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Living museums in the form of estates, plantations, and mansions with accompanying gardens abound in North Carolina. Found in cities like Asheville, Greensboro, and the capital city of Raleigh, the historic homes of the Tar Heel State feature tours, exhibits, reenactments, and a look at young North Carolina.
Located in Raleigh in eastern North Carolina, the Pope House Museum is a restored home built in 1901, and found on the U.S. National Register of Historic Places. The former dwelling of Dr. M.T. Pope – a significant African American Raleigh resident – the home and museum is set amongst office buildings in downtown’s Third Ward neighborhood. Tours are offered on Saturdays with no admission fee.
Also set in Raleigh and listed on the register, the Joel Lane Museum House was built in 1770, and is Raleigh’s oldest home. Operated by the National Society of the Colonial Dames of America, the Lane House is known as the birthplace of North Carolina’s capital city – or the Father of Raleigh home – and features tours led by guides in late 1700s costume.
Tours are available daily from March to December, and offered by appointment during the off-season. The Joel Lane Museum House also features events like lectures, holiday celebrations, and the Antiques Appraisal Fair.
Asheville, set in western North Carolina – is also a major site for historic homes. Asheville’s first mansion, the Smith-McDowell House Museum, is an antebellum antique featuring tours, exhibits, and holiday events.
One of North Carolina’s most famed historic homes, the Châteauesque-style Biltmore Estate was built in 1889, and is a U.S. National Historic Landmark. The 75-acre site is open daily, and features a winery, gardens, conservatory, restaurants, and shopping. Exhibits and guided tours are available at the Biltmore House, covering subjects like architecture, the Vanderbilts, wine, and North Carolina history.
Other Tar Heel state historic homes include the Historic Latta Plantation in Huntersville, and the Blandwood Mansion and Gardens in Greensboro.
See one of the most iconic landmarks in Asheville. The Biltmore Estate is a magnificent French mansion built by George Washington Vanderbilt II in 1895 in the North Carolina mountains. With 250 rooms, totaling 175,000 square feet, it is the largest privately-owned home in America.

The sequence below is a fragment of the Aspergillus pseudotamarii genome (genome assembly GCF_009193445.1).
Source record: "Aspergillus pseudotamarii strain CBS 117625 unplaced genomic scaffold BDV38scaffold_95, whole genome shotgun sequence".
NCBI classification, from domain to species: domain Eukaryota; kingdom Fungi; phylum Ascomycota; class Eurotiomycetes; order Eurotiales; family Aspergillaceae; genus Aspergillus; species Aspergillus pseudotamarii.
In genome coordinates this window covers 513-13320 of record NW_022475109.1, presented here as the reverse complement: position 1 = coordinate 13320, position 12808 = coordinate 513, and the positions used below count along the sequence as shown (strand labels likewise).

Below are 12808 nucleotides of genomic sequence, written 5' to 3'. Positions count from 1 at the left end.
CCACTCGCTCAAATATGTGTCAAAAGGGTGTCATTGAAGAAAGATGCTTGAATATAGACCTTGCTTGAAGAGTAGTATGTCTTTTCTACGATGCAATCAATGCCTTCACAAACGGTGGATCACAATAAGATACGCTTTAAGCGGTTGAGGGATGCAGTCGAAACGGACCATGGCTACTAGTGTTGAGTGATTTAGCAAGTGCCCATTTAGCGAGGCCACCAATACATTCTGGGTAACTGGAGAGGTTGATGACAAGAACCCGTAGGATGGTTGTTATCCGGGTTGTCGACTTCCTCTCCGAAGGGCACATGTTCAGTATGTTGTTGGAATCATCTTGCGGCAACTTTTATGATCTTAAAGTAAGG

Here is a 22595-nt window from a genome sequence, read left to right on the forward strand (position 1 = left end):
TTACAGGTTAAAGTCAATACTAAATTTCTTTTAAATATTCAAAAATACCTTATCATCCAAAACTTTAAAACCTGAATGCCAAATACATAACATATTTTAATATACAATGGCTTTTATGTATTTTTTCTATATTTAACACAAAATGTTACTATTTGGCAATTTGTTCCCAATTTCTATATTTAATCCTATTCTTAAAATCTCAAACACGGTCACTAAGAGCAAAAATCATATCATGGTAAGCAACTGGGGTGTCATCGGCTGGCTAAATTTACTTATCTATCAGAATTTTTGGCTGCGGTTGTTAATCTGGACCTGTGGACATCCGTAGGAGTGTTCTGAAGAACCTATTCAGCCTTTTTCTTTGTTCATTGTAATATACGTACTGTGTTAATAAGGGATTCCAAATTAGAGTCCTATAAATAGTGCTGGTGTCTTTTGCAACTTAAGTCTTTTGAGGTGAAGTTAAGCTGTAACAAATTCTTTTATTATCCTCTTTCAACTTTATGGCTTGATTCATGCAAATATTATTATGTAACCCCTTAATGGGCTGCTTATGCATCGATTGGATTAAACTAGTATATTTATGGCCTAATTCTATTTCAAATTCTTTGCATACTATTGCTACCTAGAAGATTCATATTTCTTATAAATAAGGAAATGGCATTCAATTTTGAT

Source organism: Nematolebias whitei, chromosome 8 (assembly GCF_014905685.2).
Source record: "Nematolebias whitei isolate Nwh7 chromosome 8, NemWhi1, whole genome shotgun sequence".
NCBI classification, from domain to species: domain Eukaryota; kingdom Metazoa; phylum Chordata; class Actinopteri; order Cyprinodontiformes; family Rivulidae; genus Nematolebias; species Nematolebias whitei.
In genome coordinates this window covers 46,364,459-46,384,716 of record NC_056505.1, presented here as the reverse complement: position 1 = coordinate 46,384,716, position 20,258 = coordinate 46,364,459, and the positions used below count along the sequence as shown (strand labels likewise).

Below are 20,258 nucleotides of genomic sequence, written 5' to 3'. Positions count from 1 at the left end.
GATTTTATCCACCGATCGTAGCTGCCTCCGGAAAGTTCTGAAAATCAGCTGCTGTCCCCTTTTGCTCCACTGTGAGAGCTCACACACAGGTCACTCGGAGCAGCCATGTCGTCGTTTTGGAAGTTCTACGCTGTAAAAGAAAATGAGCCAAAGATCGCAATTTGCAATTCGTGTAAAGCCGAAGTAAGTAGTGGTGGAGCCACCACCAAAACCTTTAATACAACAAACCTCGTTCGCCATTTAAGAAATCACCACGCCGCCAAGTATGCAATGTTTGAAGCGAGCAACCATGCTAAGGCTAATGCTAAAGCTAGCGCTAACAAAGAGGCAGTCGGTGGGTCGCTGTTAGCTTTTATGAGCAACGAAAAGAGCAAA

The 8,000-acre estate is still family-owned today, and is listed as a National Historic Landmark. Visitors should allow two days to tour the mansion, stroll the 75-acre gardens, and shop and dine at the Antler Hill Village & Winery. The nearby Outdoor Adventure Center offers bike rentals, carriage rides, fly-fishing lessons, guided horseback rides, guided segway tours, river float trips, and a Land Rover driving school. The Biltmore Estate also features seven onsite dining options, and is just two miles from the Blue Ridge Parkway – and one mile from downtown Asheville.
There are many impressive ways to make the most of your next stay in North Carolina. A long list of family-friendly fun awaits, golf courses here are as impressive as any other place in the country, and the Civil War sites are a must for history buffs. No matter the reason for a visit, though, be sure to check out the James Mangum House near Creedmoor.
Plan your next visit to the Piedmont region of NC and head for Falls Lake State Recreation Area. Here, you'll find the very impressive and historic Mangum House – just along the eastern shoreline of Beaverdam Lake. The Mangum House in NC features Federal architecture, and it was added to the National Register of Historic Places in 1974.
Preserving the historic Asheville childhood home of major 20th-century novelist Thomas Wolfe, the Thomas Wolfe Memorial offers a unique glimpse into the details of Wolfe's life in the North Carolina Mountains.
Found in the Blue Ridge National Heritage Area, the Thomas Wolfe Memorial State Historic Site may offers exhibits and real-life settings of some of Wolfe's most vivid literary passages. House tours are offered daily at the top of the hour. The Thomas Wolfe Museum is open from 9 a.m. to 5 p.m., Tuesday through Saturday.
Constructed in 1887, the Harper House & Hickory History Center is located in Hickory in the Piedmont Region of western North Carolina. Harper House is an ideal example of Queen Anne-style interior design.
Closed Mondays, the Harper House offers tours at $5 per person – while the neighboring Bonniwell-Lyerly House features free tours. A staple of Hickory heritage – the Hickory History Center is a great stop for history lovers.
This gracious mansion, constructed from 1922-1925, covers 21,000 square feet and is five stories high. The opulence of the mansion and the hunting club versus the rest of the Corolla residents who lived on a more subsistence level – and how they mixed - is explored in the museum within this Outer Banks mansion.
The entire grounds, including the mansion and the 39-acre beachfront estate, is open for tours six days a week (closed on Sundays), and there are several levels of tours, as well as special events near Kill Devil Hills throughout the year.